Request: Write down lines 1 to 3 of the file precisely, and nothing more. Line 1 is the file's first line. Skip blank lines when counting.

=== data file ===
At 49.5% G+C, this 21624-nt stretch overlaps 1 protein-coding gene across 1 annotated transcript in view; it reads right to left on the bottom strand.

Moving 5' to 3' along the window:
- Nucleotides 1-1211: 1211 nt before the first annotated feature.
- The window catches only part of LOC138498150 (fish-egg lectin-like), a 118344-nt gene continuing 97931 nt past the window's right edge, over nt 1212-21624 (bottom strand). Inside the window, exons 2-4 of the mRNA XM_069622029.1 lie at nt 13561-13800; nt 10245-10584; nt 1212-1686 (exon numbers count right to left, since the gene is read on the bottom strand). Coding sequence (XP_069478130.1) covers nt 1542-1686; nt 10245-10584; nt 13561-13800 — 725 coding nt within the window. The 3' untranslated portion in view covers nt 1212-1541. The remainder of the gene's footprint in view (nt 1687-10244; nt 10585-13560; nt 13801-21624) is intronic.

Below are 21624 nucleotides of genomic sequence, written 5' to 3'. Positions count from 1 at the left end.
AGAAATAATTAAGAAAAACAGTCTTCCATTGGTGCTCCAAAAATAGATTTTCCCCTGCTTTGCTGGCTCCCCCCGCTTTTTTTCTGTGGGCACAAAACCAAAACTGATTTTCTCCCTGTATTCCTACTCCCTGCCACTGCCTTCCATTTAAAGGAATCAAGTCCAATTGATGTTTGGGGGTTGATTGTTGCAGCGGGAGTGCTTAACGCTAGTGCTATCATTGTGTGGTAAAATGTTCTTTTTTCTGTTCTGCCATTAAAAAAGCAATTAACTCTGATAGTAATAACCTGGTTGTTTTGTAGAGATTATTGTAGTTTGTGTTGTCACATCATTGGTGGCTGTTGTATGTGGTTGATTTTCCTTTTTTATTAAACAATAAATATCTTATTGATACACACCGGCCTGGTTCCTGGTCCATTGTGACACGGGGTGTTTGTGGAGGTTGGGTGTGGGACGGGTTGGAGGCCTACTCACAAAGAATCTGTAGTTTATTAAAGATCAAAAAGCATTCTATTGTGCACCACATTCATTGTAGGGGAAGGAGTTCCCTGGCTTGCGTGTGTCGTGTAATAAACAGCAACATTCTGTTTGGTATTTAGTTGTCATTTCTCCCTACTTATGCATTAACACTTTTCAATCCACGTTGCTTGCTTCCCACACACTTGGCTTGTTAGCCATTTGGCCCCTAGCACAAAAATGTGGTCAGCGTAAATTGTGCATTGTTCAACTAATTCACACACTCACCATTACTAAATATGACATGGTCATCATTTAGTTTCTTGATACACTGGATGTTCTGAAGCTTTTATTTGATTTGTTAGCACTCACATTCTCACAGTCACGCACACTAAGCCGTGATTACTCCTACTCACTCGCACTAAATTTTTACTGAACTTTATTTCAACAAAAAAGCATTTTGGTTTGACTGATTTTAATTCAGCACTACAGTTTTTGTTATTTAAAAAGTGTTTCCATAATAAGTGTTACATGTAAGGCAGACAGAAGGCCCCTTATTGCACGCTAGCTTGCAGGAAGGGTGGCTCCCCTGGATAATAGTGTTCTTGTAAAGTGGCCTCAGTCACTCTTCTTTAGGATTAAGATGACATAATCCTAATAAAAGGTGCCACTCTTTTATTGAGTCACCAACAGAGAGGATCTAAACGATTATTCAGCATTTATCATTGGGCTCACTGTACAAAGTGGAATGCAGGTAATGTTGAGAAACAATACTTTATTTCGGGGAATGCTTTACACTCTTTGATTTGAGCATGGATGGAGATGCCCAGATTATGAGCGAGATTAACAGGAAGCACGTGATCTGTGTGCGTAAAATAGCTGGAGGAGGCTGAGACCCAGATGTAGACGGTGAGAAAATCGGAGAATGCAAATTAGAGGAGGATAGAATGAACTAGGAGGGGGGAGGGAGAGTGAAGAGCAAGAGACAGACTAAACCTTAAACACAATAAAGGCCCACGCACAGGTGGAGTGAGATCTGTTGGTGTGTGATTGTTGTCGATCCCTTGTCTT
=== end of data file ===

At 49.5% G+C, this 21624-nt stretch overlaps 1 protein-coding gene across 1 annotated transcript in view; it reads right to left on the bottom strand.

Moving 5' to 3' along the window:
- Nucleotides 1-1211: 1211 nt before the first annotated feature.